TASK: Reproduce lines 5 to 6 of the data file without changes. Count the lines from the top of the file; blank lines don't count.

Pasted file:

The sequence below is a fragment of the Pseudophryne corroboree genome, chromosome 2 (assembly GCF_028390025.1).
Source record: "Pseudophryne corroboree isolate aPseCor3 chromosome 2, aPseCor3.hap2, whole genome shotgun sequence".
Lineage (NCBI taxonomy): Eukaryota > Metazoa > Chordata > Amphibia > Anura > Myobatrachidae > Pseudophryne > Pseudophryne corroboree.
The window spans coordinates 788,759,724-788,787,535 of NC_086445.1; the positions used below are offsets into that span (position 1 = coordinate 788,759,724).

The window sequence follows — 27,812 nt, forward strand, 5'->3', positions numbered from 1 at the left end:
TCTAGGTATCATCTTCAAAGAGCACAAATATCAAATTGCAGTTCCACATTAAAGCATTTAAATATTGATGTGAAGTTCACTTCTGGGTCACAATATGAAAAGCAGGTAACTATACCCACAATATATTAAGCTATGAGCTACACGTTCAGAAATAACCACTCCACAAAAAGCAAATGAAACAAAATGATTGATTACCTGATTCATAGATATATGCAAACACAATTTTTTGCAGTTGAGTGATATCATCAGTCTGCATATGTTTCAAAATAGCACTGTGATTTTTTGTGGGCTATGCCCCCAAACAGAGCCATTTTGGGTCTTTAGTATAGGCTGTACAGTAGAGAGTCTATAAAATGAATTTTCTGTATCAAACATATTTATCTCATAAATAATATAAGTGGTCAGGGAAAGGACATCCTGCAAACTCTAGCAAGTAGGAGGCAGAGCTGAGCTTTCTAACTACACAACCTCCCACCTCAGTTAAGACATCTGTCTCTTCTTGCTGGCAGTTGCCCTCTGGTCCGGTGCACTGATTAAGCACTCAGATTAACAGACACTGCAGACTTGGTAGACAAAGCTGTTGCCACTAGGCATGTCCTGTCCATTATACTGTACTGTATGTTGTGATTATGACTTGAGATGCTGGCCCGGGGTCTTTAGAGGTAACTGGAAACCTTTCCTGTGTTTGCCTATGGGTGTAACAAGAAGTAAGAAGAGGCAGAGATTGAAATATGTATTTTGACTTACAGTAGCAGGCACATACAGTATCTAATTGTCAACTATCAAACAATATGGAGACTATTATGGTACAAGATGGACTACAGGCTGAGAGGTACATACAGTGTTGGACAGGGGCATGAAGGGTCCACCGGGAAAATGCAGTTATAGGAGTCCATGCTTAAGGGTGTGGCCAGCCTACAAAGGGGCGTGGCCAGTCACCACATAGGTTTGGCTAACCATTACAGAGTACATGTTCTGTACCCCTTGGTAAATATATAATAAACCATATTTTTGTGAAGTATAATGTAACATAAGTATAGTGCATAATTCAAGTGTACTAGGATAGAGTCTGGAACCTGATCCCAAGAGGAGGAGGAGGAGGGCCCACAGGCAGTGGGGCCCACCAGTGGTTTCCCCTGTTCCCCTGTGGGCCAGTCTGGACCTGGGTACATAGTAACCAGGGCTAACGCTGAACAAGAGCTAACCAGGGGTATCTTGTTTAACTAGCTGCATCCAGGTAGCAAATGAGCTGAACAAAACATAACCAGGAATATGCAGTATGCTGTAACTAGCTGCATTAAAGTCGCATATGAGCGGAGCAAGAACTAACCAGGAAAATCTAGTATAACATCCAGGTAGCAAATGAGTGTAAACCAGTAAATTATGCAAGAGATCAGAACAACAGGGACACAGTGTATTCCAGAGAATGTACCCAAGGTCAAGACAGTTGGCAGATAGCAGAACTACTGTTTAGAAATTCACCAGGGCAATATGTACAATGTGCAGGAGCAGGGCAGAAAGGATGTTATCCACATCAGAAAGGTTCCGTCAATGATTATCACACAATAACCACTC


The window sequence follows — 27,812 nt, forward strand, 5'->3', positions numbered from 1 at the left end:
TCTAGGTATCATCTTCAAAGAGCACAAATATCAAATTGCAGTTCCACATTAAAGCATTTAAATATTGATGTGAAGTTCACTTCTGGGTCACAATATGAAAAGCAGGTAACTATACCCACAATATATTAAGCTATGAGCTACACGTTCAGAAATAACCACTCCACAAAAAGCAAATGAAACAAAATGATTGATTACCTGATTCATAGATATATGCAAACACAATTTTTTGCAGTTGAGTGATATCATCAGTCTGCATATGTTTCAAAATAGCACTGTGATTTTTTGTGGGCTATGCCCCCAAACAGAGCCATTTTGGGTCTTTAGTATAGGCTGTACAGTAGAGAGTCTATAAAATGAATTTTCTGTATCAAACATATTTATCTCATAAATAATATAAGTGGTCAGGGAAAGGACATCCTGCAAACTCTAGCAAGTAGGAGGCAGAGCTGAGCTTTCTAACTACACAACCTCCCACCTCAGTTAAGACATCTGTCTCTTCTTGCTGGCAGTTGCCCTCTGGTCCGGTGCACTGATTAAGCACTCAGATTAACAGACACTGCAGACTTGGTAGACAAAGCTGTTGCCACTAGGCATGTCCTGTCCATTATACTGTACTGTATGTTGTGATTATGACTTGAGATGCTGGCCCGGGGTCTTTAGAGGTAACTGGAAACCTTTCCTGTGTTTGCCTATGGGTGTAACAAGAAGTAAGAAGAGGCAGAGATTGAAATATGTATTTTGACTTACAGTAGCAGGCACATACAGTATCTAATTGTCAACTATCAAACAATATGGAGACTATTATGGTACAAGATGGACTACAGGCTGAGAGGTACATACAGTGTTGGACAGGGGCATGAAGGGTCCACCGGGAAAATGCAGTTATAGGAGTCCATGCTTAAGGGTGTGGCCAGCCTACAAAGGGGCGTGGCCAGTCACCACATAGGTTTGGCTAACCATTACAGAGTACATGTTCTGTACCCCTTGGTAAATATATAATAAACCATATTTTTGTGAAGTATAATGTAACATAAGTATAGTGCATAATTCAAGTGTACTAGGATAGAGTCTGGAACCTGATCCCAAGAGGAGGAGGAGGAGGGCCCACAGGCAGTGGGGCCCACCAGTGGTTTCCCCTGTTCCCCTGTGGGCCAGTCTGGACCTGGGTACATAGTAACCAGGGCTAACGCTGAACAAGAGCTAACCAGGGGTATCTTGTTTAACTAGCTGCATCCAGGTAGCAAATGAGCTGAACAAAACATAACCAGGAATATGCAGTATGCTGTAACTAGCTGCATTAAAGTCGCATATGAGCGGAGCAAGAACTAACCAGGAAAATCTAGTATAACATCCAGGTAGCAAATGAGTGTAAACCAGTAAATTATGCAAGAGATCAGAACAACAGGGACACAGTGTATTCCAGAGAATGTACCCAAGGTCAAGACAGTTGGCAGATAGCAGAACTACTGTTTAGAAATTCACCAGGGCAATATGTACAATGTGCAGGAGCAGGGCAGAAAGGATGTTATCCACATCAGAAAGGTTCCGTCAATGATTATCACACAATAACCACTC